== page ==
Surprising NFL Transactions in 2023/24

Updated: August 10th 2022

RealitySports Online auctions are one of the easiest ways to inject immediate starter talent into your lineup without having to give up significant draft capital. Locking in great fantasy players to multi-year deals is the way to be a competitive team year over year. However, what might be a great deal in year one sometimes can become an anchor by years three and four if the value no longer matches the production. Whether that is due to a player’s age or a change in the offense they play in.

Knowing that the NFL (Not For Long) is constantly changing its poster players, we can look into the contracts of key players at each position to help better prepare for where the landscape is shifting over the next 12-24 months. Each of the cap relief and dead cap figures below are provided by OverTheCap. “Cap relief” is the value above or below zero (0) dollars that will be given to a team if the player is cut in a given year. A “relief” of $5 million on a $10 million dead cap means that the team is receiving $15 million in savings but $10 million is unrecoverable for cutting said player.

Quarterbacks

Derek Carr, Las Vegas Raiders

2023 Cap Relief: $29.3M , Dead Cap: $5.6M

The Raiders reunited Derek Carr  with his college receiver by trading for Davante Adams and then gave Adams a big new contract. Hunter Renfrew also got a new contract to continue to strengthen the offense. However, with new Head Coach Josh McDaniels we do not know what his commitment to Derek Carr past the current season really is. We have seen the AFC West become an arms race at quarterback with Patrick Mahomes, Justin Herbert, and now the Broncos bringing in Russell Wilson. The Raiders may look at their situation and wonder if the fourth best quarterback is enough to win a division. We have seen big trades of franchise quarterbacks recently and the contract situation in its current state gives the Raiders the opportunity to explore other options if they want.

Jared Goff, Detroit Lions

2023 Cap Relief: $20.7M , Dead Cap: $10M

When the Lions absorbed Jared Goff’s contract from the Rams the sands began to fall on when he eventually would be replaced/cut by the team with most of the guarantees already paid forwarded by the Rams. In 2023 the Lions could save over $20 million by moving on from Goff and going with a first-round rookie selection in what should be a bounce back year for talent at the quarterback position. If that happens, the odds of Goff receiving another guaranteed starting job is slim. Not that he couldn’t compete and win another job, it would just be more likely that he is a backup somewhere else. Most superflex leagues he likely is not receiving a large, multi-year deal currently but just be aware that unless he is really cheap long-term, you should approach Goff as more of a one-year rental.

Carson Wentz, Washington Commanders

2023 Cap Relief: $26.2M , Dead Cap: $0

Goff and Carson Wentz are forever tied to each other as the first and second pick in 2016 and they both have had similar career arcs thus far. So of course if Goff is a concerning cut candidate in 2023, Wentz is also going to be a concern for investing into the long term. Wentz has zero (0) dead money going forward so while the community may not have liked the Commanders trading draft selections for him there is no long term commitment to him and they could easily go back to the position for a rookie or different veteran option next season. After moving to three teams in three years I could not see him receiving a starting role for a fourth different team in four years. Wentz may be a serviceable QB2 in superflex leagues this year, but he is a one-year rental player from this point on in his career.

Ryan Tannehill, Tennessee Titans

2023 Cap Relief: $17.8M , Dead Cap: $18.8M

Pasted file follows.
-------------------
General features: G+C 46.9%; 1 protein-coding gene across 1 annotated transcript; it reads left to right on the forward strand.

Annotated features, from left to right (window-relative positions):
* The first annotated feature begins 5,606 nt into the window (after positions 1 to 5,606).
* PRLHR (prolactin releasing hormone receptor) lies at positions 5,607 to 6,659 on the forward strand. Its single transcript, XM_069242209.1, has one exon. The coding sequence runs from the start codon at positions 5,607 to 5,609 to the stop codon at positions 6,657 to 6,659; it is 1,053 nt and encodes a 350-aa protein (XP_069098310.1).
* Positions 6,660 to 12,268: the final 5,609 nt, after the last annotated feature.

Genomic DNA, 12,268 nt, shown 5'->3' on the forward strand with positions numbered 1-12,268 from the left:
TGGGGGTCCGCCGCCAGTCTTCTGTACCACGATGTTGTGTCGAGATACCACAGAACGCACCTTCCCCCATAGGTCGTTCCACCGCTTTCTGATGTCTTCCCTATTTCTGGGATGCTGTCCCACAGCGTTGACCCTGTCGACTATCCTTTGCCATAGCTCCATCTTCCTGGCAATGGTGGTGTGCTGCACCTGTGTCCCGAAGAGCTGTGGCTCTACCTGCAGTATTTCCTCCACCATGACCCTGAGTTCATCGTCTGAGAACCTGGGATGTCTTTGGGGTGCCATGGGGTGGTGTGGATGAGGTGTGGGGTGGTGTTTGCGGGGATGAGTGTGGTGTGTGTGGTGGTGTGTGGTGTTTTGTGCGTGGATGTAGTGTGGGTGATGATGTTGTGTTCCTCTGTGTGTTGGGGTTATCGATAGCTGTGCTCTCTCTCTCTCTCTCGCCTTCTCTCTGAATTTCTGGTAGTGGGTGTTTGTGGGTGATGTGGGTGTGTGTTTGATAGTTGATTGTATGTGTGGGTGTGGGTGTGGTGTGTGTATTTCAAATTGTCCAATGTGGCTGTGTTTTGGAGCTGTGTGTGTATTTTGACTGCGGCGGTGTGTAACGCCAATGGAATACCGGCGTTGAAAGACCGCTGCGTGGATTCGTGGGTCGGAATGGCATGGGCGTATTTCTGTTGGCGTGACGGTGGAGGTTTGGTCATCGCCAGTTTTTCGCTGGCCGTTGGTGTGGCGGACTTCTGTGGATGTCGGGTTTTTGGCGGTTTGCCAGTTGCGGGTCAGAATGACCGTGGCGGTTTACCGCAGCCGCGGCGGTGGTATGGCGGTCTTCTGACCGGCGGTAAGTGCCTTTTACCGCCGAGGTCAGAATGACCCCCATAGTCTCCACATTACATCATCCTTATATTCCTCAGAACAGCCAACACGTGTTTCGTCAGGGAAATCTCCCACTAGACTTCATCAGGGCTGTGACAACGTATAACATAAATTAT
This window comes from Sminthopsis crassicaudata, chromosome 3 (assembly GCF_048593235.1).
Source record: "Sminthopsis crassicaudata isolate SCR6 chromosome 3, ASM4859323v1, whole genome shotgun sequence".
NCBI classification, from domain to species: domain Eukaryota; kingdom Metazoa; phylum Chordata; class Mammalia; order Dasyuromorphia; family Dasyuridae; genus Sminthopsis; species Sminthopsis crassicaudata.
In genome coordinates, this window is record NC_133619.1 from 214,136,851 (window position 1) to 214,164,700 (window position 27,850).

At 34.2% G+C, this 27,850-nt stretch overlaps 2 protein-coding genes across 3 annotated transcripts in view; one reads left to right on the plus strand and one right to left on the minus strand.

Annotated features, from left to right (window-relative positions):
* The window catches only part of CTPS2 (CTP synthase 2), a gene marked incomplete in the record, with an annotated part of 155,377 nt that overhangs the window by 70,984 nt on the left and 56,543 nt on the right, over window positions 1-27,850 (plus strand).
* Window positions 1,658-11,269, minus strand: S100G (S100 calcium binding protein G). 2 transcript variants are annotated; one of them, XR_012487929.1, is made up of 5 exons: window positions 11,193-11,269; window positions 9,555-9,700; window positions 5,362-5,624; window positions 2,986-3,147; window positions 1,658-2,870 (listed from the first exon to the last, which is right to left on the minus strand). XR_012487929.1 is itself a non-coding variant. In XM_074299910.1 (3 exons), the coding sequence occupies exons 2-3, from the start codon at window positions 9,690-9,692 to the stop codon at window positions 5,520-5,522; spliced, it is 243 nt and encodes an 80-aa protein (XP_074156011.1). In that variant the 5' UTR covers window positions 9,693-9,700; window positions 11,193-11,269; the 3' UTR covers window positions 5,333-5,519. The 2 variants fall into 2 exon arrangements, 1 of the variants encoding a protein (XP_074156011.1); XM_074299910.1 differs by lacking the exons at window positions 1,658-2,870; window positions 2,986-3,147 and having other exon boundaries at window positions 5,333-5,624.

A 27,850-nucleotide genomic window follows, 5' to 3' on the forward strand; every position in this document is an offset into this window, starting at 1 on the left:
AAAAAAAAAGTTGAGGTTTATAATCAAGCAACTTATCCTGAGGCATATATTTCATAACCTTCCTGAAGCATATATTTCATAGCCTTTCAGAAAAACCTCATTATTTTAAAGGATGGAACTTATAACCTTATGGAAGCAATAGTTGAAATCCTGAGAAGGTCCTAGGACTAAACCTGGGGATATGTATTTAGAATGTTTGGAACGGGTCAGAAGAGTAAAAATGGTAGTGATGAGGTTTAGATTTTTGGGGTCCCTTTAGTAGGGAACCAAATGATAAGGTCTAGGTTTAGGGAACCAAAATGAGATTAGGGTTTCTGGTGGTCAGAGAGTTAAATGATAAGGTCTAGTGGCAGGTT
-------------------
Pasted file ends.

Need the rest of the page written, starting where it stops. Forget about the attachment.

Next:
Most were shocked when Ryan Tannehill received a $118 million deal back in 2020 after being a bust in Miami and rebounding only slightly in Tennessee, but he has been an average to above average starter for most of his current deal. However, last year most would consider a disappointment and another mediocre year in 2022 could have the Titans front office looking for options going into next year. Tannehill’s dead money is much higher than either Goff or Wentz but if the Titans really want to get out, a post-June 1st designation drastically changes the layout of the money with $27 million in relief and only $9.6 million in dead money. Tannehill is another superflex quarterback that unless you are contending this season and need his services you should be looking to flip to a contender in need for whatever price can be found.

Running Backs

Ezekiel Elliot, Dallas Cowboys

2023 Cap Relief: $4.9M , Dead Cap: $11.9M

Ezekiel Elliot is likely the first player that came to mind when the topic of big cut candidates in 2023 is discussed. While not as great of a dead cap to relief scenario as many other players in this article, the Cowboys are already $5.4 million over the projected cap and will be looking ahead to find money for both CeeDee Lamb and Trevon Diggs re-signs. The owner loves Zeke which is likely the only thing that would explain why he is with the Cowboys next season. It is unlikely that another team would use him like he has been featured in Dallas so avoid paying his current contract values in 2023 and beyond.

Derrick Henry, Tennessee Titans

2023 Cap Relief: $12.5M , Dead Cap: $3M

This would be one of the bigger shocks to the NFL if the Titans were to release Derrick Henry next season. Looking deeper though, Henry would be going into the final year of his contract at 29 years old with not a lot of dead cap and a whole lot of savings. He is also coming off an injury last year that cost him half a season so how he performs in 2022 will likely have an influence on what the front office wants to do with the roster moving forward. Since Tannehill was listed earlier, the team could have an opportunity to hit the reset button in 2023 with the offense if 2022 is not going the way they planned.

Nick Chubb, Cleveland Browns

2024 Cap Relief: $12.2M , Dead Cap: $4M

The Browns are hard to project what they are going to do for their roster over the next two (2) years since we don’t even know when their new quarterback will be available to play. Nick Chubb is likely safe for 2023, unless the Browns are desperate for cap space but we should not be signing up for much past next season. The Browns need to start saving money in other areas of the team to afford Deshaun Watson’s massive $230 million contract and like Derrick Henry next year, Chubb’s final year in 2024 comes with very little dead cap compared to salary relief. If he was not re-signed or tagged going into this off-season Chubb may be one of the bigger ticket items in your auctions. Just be mindful of giving anything more than two (2) years under the current conditions.

Joe Mixon, Cincinnati Bengals

2024 Cap Relief: $10.4M , Dead Cap: $2.8M